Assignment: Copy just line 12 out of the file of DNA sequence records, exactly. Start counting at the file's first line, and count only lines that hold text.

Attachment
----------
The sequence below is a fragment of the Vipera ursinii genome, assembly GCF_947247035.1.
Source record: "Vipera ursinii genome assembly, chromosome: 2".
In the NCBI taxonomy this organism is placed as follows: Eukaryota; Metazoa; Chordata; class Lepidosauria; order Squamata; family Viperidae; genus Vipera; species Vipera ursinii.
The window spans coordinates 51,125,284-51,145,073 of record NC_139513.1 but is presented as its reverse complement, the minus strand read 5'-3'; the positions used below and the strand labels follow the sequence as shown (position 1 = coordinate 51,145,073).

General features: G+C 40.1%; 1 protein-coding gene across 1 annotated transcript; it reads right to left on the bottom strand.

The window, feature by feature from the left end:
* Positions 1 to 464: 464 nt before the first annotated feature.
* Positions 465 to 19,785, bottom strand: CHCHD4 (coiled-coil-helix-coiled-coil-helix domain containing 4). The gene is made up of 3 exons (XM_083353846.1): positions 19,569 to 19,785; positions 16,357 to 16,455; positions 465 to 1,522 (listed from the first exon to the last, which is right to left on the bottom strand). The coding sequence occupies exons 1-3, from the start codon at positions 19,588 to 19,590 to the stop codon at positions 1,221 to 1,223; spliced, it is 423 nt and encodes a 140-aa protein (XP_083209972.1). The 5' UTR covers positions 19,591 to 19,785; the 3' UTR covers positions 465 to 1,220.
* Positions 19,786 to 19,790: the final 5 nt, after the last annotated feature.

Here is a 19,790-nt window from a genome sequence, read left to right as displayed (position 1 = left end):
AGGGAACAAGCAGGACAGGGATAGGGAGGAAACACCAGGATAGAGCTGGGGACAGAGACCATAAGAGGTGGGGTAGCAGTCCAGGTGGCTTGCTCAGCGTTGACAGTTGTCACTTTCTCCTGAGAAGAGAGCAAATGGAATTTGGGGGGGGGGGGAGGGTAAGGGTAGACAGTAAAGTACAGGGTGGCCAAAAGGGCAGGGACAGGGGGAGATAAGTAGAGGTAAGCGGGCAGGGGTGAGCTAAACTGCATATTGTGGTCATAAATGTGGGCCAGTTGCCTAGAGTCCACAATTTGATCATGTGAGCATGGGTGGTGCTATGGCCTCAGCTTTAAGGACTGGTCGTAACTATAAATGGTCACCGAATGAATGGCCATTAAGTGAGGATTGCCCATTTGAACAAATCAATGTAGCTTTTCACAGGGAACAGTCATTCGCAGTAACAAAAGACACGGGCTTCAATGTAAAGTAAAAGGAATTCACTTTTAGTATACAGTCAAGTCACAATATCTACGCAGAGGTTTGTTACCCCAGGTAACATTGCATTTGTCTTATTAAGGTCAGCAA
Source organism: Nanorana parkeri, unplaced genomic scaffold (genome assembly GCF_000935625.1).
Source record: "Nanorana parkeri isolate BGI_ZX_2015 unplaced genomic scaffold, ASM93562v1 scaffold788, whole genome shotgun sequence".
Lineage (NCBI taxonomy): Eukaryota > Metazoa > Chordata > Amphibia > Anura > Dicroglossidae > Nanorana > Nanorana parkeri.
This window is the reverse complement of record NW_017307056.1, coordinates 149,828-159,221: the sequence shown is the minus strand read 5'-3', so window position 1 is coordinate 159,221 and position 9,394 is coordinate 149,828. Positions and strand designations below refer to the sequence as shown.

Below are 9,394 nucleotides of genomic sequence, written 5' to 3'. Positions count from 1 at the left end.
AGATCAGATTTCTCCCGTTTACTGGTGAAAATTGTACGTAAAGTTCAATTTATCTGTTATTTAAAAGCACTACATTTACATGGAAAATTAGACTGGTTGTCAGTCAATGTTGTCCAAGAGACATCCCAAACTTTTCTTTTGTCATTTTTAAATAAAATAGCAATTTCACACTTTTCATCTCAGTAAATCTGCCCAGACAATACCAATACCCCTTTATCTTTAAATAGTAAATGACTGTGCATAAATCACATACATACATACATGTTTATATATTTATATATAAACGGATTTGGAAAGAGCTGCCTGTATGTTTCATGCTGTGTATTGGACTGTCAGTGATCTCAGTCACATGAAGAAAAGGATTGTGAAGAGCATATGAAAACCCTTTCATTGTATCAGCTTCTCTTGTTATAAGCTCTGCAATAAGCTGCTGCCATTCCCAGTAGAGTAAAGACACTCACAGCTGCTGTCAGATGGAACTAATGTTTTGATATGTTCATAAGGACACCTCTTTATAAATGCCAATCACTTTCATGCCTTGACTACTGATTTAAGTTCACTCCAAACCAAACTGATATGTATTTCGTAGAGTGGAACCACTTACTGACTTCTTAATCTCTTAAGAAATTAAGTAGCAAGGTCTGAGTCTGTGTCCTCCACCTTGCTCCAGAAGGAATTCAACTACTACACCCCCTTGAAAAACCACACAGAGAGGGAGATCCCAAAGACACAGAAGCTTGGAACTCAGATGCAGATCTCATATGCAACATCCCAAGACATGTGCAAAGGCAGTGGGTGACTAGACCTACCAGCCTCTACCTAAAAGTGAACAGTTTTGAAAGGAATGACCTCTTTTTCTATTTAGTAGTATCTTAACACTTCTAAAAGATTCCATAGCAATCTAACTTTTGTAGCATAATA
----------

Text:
Source organism: Nanorana parkeri, unplaced genomic scaffold (genome assembly GCF_000935625.1).